French to English
+ ...
Other translators Jan 5, 2017

The best luck I have had is by contacting translators who work in the opposite direction than I do and who are employees of large companies, not freelancers. The opportunity comes up from time to time when their company requires a translation in my direction - the company inevitably asks the employee to do it, but they are not comfortable translating out of their mother tongue and call on me to do it.

Lucien Rousseau
 

Sheila Wilson  Identity Verified
Spain
Local time: 20:58
Member (2007)
English
+ ...
That works Jan 5, 2017

Lingua 5B wrote:
The direct clients I acquired were acquired accidentally (through second-degree contacts).

I had limited success (i.e. next to no success) soliciting them directly. Nobody responded well to me pointing out the terrible English texts they were publishing, that's for sure.

But once I got a name for myself here they started crawling out of the woodwork. Some direct clients post jobs here or register and then contact members through their profiles. And once they are happy they recommend you to others. For instance, I'm currently editing a book for an author whose friend is a friend of a client who found me here. The original client is a small agency with a client in the education world, and the new client is in extreme skiing.

IOW, it's all about networking and being known for doing a good job.


 

Eric Stone
Taiwan
Local time: 04:58
Member (2016)
Chinese to English
TOPIC STARTER
Thanks Jan 6, 2017

Very thankful for everyone's replies, and I suppose it is unanimous that no one here has really had much success with getting direct clients through cold e-mails.

It is a sound and valid advice not to make any effort of contacting potential direct clients but many linguists won't believe it until they have wasted an awful lot of their valuable time.


I'm a little surprised, because there's really a lot of information about this method online - not necessarily cold emails plain and simple, but methods like proactive samples (sending samples to companies out of the blue), and the same with mistake fishing. Still, I wouldn't want to be one of the stubborn linguists who just doesn't listen to reason.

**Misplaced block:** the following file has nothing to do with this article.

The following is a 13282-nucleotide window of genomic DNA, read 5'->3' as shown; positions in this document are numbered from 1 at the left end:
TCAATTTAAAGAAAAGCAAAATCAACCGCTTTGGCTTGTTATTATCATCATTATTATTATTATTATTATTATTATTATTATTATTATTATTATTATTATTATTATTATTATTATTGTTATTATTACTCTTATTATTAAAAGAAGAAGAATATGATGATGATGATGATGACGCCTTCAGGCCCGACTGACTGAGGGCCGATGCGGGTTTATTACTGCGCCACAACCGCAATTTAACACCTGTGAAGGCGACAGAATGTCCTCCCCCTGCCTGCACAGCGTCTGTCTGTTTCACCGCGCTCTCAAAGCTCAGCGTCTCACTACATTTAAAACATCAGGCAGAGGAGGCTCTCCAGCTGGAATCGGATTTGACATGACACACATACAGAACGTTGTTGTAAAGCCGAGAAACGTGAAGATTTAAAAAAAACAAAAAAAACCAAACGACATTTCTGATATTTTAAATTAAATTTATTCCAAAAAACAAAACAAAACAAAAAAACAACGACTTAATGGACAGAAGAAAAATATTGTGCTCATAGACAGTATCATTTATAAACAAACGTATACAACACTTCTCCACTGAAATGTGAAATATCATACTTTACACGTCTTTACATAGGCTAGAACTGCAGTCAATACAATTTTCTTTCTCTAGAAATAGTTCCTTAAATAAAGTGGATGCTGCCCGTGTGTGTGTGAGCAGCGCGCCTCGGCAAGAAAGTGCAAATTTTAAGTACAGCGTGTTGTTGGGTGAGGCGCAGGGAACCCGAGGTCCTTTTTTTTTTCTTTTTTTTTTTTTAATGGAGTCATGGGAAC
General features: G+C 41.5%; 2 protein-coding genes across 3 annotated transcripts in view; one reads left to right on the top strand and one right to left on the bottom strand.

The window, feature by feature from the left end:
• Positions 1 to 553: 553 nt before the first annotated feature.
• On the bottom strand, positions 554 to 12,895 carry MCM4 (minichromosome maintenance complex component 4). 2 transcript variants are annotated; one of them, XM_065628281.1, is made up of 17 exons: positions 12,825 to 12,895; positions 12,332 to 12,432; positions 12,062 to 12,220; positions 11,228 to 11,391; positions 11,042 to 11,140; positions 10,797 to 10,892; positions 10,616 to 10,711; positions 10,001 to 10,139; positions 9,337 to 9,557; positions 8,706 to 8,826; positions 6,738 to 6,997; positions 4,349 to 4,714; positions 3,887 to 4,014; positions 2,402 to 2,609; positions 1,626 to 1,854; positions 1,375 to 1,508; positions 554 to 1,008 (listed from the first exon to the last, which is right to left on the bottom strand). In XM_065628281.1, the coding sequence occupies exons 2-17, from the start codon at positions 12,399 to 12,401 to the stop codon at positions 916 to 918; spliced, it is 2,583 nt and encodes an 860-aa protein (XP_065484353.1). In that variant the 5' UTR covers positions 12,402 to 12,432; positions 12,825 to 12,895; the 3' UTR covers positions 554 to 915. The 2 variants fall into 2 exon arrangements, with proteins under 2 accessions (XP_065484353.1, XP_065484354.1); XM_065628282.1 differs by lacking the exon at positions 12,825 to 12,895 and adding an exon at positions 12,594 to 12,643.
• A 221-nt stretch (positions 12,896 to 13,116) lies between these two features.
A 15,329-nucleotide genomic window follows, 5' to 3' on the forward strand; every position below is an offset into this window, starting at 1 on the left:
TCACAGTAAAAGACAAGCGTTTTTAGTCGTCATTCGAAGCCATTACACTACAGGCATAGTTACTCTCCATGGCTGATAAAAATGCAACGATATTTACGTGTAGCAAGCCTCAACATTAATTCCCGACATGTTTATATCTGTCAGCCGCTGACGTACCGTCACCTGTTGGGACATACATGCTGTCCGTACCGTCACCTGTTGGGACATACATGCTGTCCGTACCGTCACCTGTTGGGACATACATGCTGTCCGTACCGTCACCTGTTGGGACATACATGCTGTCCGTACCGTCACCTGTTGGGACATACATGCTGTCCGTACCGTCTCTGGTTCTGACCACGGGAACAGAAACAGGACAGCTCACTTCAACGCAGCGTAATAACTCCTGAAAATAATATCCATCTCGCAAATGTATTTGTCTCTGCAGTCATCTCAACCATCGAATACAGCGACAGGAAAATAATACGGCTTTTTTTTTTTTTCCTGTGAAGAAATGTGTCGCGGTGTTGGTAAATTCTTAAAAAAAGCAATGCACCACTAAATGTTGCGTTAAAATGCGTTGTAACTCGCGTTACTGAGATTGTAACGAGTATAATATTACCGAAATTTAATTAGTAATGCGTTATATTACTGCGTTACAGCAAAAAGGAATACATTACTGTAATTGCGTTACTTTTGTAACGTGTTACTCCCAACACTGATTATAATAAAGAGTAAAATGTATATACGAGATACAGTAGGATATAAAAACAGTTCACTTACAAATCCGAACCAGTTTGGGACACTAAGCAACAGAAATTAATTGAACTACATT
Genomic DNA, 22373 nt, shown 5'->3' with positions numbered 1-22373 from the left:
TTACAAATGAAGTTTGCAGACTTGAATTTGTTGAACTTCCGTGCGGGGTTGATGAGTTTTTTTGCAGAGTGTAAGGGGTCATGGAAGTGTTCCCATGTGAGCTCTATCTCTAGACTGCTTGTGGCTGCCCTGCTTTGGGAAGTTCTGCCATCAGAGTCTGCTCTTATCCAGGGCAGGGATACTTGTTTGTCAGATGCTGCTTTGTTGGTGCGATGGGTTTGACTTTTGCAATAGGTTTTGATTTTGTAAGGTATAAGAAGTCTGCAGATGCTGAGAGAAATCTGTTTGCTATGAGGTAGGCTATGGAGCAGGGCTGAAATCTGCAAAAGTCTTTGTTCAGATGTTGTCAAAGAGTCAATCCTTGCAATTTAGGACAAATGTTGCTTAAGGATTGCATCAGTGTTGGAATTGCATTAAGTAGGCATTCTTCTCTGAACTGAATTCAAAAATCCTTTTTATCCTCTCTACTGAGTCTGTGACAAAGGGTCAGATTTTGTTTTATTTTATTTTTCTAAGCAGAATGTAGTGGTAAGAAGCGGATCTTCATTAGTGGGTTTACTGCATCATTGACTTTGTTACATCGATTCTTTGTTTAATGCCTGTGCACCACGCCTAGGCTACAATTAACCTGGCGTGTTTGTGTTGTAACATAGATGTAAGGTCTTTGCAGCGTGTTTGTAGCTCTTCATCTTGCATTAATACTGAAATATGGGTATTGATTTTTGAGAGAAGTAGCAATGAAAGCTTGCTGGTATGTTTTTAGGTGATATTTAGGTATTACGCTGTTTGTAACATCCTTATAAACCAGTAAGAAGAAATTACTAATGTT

A side note, though I have made a website, set up a linked in account, etc., I haven't tried mingling or schmoozing, simply because I currently don't live in a place where that is possible (currently in rural China). I'll probably still try a little bit of cold contacting (mistake fishing and proactive samples, and all within CAN spam act regulations), I will explore more methods involving warm contacts, etc.

I'd really like to get a few good direct clients within the next 6 months, so that's why I'm taking the more proactive route.

Still welcome any additional advice, thanks!


 

Neil Kendall (X)
United Kingdom
Local time: 20:58
Spanish to English
Good answer Sep 11

John Fossey wrote:

The best luck I have had is by contacting translators who work in the opposite direction than I do and who are employees of large companies, not freelancers.


This sounds like a really good idea. How do you find these translators who are employees of large companies, then?


 

John Fossey  Identity Verified
Canada
Local time: 15:58
Member (2008)
French to English
+ ...
Translators who are employees of large companies Sep 11

How do you find these translators who are employees of large companies, then?


Translator association membership lists and LinkedIn

[Edited at 2019-09-11 14:33 GMT]